(BOSTON) -- One in 10 high school youth in the U.S. reports having been hit or physically hurt by a dating partner in the past year, according to a new study led by a Boston University School of Public Health researcher.
In a study published in the Journal of School Violence, Emily Rothman and Ziming Xuan, faculty at Boston University, analyzed data from 100,901 students who participated in the national Youth Risk Behavior Surveillance System survey (YRBSS) for the years 1999-2011. They found that 9.3 percent of U.S. high school students have been "hit, slapped, or physically hurt on purpose" by a boyfriend or girlfriend in the past year – an annual prevalence rate that has not changed significantly in the past 12 years.
The experience of being hit, slapped or otherwise physically hurt was reported at nearly equivalent rates by males and females who participated in the survey. There was a statistically significant increased rate of dating-violence victimization among black (12.9 percent) and multiracial (12.2 percent) youth, as compared to whites and Asians (8 percent) or Hispanic youth (10.5 percent). The rate of dating violence victimization remained stable over the 1999-2011 period for both males and females, and for each racial subgroup, despite a number of efforts to curb dating violence in the last decade.
That 9 percent of the nation's youth are hurt by dating partners every year is a serious public health concern, given that consequences of such violence can include depression, eating disorders, injury, and in the most severe cases, death, said Rothman, an associate professor of community health sciences at BUSPH.
"While 9 percent may sound low, this figure puts dating violence on par with many of the other public health issues that we tend to view as serious problems, such as obesity, frequent cigarette smoking, or driving after drinking," Rothman said. "The real concern here is that the rate has not gone down at all in the past 12 years, while the rate of physical fighting with peers has decreased significantly.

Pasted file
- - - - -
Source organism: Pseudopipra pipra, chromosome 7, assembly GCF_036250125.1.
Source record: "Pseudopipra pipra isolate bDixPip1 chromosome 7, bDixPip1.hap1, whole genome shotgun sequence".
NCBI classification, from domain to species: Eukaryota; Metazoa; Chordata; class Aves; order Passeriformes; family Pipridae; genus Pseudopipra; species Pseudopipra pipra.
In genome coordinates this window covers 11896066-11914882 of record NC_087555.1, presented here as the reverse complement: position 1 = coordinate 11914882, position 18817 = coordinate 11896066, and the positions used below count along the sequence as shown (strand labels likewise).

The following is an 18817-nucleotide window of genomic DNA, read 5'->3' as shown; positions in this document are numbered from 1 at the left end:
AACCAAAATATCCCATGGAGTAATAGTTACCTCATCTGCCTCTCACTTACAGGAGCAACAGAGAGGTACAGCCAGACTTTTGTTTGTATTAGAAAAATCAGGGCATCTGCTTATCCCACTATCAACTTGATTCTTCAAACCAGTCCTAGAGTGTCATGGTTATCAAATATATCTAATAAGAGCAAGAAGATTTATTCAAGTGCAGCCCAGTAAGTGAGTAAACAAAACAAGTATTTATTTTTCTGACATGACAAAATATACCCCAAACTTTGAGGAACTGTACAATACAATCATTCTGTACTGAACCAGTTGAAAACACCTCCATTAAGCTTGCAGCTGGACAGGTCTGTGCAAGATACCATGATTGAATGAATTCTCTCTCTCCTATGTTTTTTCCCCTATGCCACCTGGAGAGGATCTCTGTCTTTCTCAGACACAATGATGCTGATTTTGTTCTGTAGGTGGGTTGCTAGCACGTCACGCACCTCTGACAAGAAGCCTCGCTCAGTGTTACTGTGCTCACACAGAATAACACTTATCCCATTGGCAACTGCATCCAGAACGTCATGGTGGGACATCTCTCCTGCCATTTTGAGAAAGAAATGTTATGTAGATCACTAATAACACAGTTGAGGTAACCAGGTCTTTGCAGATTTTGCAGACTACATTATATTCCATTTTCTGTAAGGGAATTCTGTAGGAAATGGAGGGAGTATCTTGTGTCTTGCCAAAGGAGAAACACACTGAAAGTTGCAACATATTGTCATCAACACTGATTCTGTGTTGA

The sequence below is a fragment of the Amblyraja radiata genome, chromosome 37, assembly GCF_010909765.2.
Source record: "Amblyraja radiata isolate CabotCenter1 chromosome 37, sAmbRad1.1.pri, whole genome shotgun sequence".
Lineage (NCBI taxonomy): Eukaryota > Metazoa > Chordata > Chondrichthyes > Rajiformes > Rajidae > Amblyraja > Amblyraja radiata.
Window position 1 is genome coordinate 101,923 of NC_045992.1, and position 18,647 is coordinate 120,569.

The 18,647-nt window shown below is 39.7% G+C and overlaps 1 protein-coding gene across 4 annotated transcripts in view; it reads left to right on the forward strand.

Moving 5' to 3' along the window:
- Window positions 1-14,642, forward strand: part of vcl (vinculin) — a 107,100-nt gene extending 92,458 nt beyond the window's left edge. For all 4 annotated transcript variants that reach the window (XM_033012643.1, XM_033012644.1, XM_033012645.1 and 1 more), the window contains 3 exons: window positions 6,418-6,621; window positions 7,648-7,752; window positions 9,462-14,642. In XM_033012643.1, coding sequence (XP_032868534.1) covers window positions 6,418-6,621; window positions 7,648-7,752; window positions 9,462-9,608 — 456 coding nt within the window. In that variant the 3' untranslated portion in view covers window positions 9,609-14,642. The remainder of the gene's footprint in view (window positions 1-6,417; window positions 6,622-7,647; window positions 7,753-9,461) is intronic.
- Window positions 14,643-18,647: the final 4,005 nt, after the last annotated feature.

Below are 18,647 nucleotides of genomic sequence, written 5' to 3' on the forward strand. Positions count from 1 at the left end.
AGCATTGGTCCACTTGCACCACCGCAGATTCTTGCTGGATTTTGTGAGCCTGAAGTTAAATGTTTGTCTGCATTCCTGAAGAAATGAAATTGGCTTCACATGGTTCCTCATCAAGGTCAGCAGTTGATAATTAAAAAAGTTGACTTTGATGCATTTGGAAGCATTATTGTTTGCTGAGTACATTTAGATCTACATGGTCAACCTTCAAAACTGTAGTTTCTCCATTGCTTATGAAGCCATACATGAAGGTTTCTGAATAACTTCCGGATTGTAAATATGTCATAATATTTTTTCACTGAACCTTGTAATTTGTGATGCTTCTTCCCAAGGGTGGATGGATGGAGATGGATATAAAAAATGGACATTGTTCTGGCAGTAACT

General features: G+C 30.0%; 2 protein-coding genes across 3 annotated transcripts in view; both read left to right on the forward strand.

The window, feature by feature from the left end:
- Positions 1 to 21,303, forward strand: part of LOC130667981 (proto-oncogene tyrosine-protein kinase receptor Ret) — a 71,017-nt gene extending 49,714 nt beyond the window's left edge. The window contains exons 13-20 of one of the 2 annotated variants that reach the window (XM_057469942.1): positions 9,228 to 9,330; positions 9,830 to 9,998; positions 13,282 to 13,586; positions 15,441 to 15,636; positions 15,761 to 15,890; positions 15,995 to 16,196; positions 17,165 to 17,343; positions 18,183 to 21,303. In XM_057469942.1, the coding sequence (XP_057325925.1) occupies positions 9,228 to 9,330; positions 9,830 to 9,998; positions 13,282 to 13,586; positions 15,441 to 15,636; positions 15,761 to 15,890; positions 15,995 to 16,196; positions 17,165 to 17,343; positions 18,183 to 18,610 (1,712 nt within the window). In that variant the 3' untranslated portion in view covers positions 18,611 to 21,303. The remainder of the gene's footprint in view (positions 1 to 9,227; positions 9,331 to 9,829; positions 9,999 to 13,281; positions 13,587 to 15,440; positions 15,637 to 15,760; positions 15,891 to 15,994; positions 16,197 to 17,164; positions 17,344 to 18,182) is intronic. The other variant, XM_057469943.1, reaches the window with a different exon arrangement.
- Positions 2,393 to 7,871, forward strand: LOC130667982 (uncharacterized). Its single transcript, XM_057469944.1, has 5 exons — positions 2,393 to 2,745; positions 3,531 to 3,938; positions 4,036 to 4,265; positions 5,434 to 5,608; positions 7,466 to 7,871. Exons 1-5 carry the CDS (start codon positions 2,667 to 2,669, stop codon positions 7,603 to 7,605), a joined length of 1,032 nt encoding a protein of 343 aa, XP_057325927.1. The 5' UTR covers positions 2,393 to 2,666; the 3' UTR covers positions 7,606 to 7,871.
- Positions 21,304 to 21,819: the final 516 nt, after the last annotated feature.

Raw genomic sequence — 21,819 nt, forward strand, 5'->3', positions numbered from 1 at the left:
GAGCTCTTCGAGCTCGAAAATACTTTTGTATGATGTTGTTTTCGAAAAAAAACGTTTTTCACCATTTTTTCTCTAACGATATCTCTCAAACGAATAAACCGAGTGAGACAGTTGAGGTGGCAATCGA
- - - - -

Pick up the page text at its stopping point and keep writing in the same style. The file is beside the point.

That means that whatever headway we have made in reducing youth violence does not extend to people in dating or sexual relationships."
Malcolm Astley, father of Lauren Astley, who was murdered in Wayland, MA, by her boyfriend in July of 2011, said that the new study should serve as a wake-up call to parents and teachers around the nation.
"Parents, teachers, counselors and legislators need to do everything they can to prevent dating abuse," said Astley. "No other family or community should have to go through what we, and thousands of other families, have gone through.
"I hope that 10 years from now, dating violence will be a much smaller issue. People facing break-ups should get the direction and education they need to handle their feelings." Rothman said that several programs specifically geared to dating-violence prevention have been tested through randomized controlled trials and shown to be effective.
"Our data support the idea that states and communities should invest in these types of prevention programs in order to try to address this problem," she said.
The research was supported by grants from the National Institute on Alcohol Abuse and Alcoholism.
Founded in 1976, Boston University School of Public Health offers master's and doctoral-level education in eight public health concentrations including biostatistics, environmental health, epidemiology, health law/bioethics & human rights, health policy & management, international health, maternal & child health, and social & behavioral sciences. The faculty conducts policy-changing public health research with the mission of improving the health of populations -- especially the disadvantaged, underserved and vulnerable -- locally, nationally and internationally.
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